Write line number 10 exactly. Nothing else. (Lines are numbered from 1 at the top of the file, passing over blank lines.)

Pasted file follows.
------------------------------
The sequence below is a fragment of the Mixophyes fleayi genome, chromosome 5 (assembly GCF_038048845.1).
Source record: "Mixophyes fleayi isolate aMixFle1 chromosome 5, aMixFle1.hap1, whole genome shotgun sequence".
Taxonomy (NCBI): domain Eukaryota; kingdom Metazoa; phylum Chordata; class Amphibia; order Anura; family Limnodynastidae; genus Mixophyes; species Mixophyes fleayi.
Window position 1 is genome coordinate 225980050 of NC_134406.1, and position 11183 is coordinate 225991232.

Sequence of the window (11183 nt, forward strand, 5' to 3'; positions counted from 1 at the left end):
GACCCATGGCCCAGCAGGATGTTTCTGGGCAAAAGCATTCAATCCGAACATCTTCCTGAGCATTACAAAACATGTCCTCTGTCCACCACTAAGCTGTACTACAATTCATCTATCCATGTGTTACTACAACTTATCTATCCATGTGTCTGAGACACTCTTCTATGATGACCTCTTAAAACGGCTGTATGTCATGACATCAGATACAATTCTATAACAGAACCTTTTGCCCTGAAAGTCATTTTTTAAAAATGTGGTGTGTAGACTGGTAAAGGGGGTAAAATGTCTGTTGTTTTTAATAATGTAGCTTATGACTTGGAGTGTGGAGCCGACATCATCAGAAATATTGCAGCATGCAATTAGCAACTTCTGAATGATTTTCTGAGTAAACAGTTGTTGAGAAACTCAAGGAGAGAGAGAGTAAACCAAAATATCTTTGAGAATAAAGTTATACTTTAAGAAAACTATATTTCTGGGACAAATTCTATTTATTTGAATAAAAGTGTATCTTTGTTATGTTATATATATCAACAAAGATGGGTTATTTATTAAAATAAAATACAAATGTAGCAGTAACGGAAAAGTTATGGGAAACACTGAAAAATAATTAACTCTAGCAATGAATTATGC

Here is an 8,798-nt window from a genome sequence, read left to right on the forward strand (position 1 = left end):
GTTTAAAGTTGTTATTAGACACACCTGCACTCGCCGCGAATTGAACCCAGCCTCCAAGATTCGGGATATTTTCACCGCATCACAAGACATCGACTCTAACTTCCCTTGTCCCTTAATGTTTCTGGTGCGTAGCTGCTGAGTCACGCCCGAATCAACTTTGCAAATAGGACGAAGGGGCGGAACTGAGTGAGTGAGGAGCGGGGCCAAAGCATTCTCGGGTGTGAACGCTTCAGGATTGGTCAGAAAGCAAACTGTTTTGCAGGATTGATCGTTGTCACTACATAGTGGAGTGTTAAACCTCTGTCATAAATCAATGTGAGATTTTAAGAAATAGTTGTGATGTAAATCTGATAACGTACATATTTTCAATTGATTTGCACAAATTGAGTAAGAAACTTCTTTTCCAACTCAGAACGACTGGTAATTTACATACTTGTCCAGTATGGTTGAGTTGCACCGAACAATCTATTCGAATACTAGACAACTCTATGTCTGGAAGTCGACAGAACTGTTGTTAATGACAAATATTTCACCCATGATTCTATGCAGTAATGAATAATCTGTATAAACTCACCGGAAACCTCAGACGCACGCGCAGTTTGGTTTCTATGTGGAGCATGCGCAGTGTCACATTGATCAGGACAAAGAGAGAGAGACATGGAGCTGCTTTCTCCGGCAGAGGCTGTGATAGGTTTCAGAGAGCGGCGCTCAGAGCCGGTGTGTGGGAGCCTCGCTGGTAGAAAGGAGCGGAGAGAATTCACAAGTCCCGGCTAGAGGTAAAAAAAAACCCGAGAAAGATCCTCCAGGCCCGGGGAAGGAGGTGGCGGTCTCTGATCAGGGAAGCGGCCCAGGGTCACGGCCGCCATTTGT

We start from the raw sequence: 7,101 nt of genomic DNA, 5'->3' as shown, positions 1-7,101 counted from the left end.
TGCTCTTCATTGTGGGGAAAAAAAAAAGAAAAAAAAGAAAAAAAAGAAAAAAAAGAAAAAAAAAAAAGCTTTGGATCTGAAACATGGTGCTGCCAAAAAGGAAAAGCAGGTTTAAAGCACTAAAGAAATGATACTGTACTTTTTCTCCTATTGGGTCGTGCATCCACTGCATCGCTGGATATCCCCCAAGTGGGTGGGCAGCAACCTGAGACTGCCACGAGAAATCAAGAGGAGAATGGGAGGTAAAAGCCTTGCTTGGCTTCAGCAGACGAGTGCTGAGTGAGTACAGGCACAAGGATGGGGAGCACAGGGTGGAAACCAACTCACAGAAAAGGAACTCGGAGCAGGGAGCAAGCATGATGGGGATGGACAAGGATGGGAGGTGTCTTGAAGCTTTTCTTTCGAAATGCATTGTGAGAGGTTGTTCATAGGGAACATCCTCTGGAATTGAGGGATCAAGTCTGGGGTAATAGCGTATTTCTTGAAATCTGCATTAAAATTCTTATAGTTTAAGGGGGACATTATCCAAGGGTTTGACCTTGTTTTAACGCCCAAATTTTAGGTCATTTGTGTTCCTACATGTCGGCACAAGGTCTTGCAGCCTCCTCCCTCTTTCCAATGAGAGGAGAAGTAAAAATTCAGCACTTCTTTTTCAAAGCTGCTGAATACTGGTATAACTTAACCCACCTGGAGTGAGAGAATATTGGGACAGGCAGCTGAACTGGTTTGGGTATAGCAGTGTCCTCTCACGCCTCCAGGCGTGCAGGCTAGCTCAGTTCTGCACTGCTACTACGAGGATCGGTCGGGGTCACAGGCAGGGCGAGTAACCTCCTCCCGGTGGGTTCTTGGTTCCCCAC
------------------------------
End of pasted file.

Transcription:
TGCTCTTCATTGTGGGGAAAAAAAAAAGAAAAAAAAGAAAAAAAAGAAAAAAAAGAAAAAAAAAAAAGCTTTGGATCTGAAACATGGTGCTGCCAAAAAGGAAAAGCAGGTTTAAAGCACTAAAGAAATGATACTGTACTTTTTCTCCTATTGGGTCGTGCATCCACTGCATCGCTGGATATCCCCCAAGTGGGTGGGCAGCAACCTGAGACTGCCACGAGAAATCAAGAGGAGAATGGGAGGTAAAAGCCTTGCTTGGCTTCAGCAGACGAGTGCTGAGTGAGTACAGGCACAAGGATGGGGAGCACAGGGTGGAAACCAACTCACAGAAAAGGAACTCGGAGCAGGGAGCAAGCATGATGGGGATGGACAAGGATGGGAGGTGTCTTGAAGCTTTTCTTTCGAAATGCATTGTGAGAGGTTGTTCATAGGGAACATCCTCTGGAATTGAGGGATCAAGTCTGGGGTAATAGCGTATTTCTTGAAATCTGCATTAAAATTCTTATAGTTTAAGGGGGACATTATCCAAGGGTTTGACCTTGTTTTAACGCCCAAATTTTAGGTCATTTGTGTTCCTACATGTCGGCACAAGGTCTTGCAGCCTCCTCCCTCTTTCCAATGAGAGGAGAAGTAAAAATTCAGCACTTCTTTTTCAAAGCTGCTGAATACTGGTATAACTTAACCCACCTGGAGTGAGAGAATATTGGGACAGGCAGCTGAACTGGTTTGGGTATAGCAGTGTCCTCTCACGCCTCCAGGCGTGCAGGCTAGCTCAGTTCTGCACTGCTACTACGAGGATCGGTCGGGGTCACAGGCAGGGCGAGTAACCTCCTCCCGGTGGGTTCTTGGTTCCCCAC